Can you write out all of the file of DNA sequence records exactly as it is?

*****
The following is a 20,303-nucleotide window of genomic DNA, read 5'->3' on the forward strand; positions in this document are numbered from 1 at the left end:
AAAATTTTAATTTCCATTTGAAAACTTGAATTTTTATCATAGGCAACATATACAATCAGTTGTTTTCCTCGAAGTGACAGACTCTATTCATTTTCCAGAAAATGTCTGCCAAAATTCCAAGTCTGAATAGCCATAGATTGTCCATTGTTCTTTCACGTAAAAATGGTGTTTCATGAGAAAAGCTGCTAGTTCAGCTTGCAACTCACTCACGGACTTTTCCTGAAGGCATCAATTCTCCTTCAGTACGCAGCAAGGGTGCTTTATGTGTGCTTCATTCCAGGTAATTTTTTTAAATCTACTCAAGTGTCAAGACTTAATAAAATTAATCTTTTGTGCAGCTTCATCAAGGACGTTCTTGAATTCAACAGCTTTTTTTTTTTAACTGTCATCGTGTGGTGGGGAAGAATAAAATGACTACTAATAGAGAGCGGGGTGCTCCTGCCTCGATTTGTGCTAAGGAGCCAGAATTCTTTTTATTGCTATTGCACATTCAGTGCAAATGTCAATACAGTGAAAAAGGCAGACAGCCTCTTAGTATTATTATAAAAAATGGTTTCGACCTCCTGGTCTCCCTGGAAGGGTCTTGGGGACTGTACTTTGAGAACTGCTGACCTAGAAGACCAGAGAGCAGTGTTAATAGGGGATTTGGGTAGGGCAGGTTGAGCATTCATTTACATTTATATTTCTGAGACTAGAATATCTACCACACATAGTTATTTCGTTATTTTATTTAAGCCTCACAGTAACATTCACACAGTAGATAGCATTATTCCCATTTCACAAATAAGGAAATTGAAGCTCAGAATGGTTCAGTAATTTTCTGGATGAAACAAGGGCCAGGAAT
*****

The following is a 20,303-nucleotide window of genomic DNA, read 5'->3' on the forward strand; positions in this document are numbered from 1 at the left end:
AAAATTTTAATTTCCATTTGAAAACTTGAATTTTTATCATAGGCAACATATACAATCAGTTGTTTTCCTCGAAGTGACAGACTCTATTCATTTTCCAGAAAATGTCTGCCAAAATTCCAAGTCTGAATAGCCATAGATTGTCCATTGTTCTTTCACGTAAAAATGGTGTTTCATGAGAAAAGCTGCTAGTTCAGCTTGCAACTCACTCACGGACTTTTCCTGAAGGCATCAATTCTCCTTCAGTACGCAGCAAGGGTGCTTTATGTGTGCTTCATTCCAGGTAATTTTTTTAAATCTACTCAAGTGTCAAGACTTAATAAAATTAATCTTTTGTGCAGCTTCATCAAGGACGTTCTTGAATTCAACAGCTTTTTTTTTTTAACTGTCATCGTGTGGTGGGGAAGAATAAAATGACTACTAATAGAGAGCGGGGTGCTCCTGCCTCGATTTGTGCTAAGGAGCCAGAATTCTTTTTATTGCTATTGCACATTCAGTGCAAATGTCAATACAGTGAAAAAGGCAGACAGCCTCTTAGTATTATTATAAAAAATGGTTTCGACCTCCTGGTCTCCCTGGAAGGGTCTTGGGGACTGTACTTTGAGAACTGCTGACCTAGAAGACCAGAGAGCAGTGTTAATAGGGGATTTGGGTAGGGCAGGTTGAGCATTCATTTACATTTATATTTCTGAGACTAGAATATCTACCACACATAGTTATTTCGTTATTTTATTTAAGCCTCACAGTAACATTCACACAGTAGATAGCATTATTCCCATTTCACAAATAAGGAAATTGAAGCTCAGAATGGTTCAGTAATTTTCTGGATGAAACAAGGGCCAGGAAT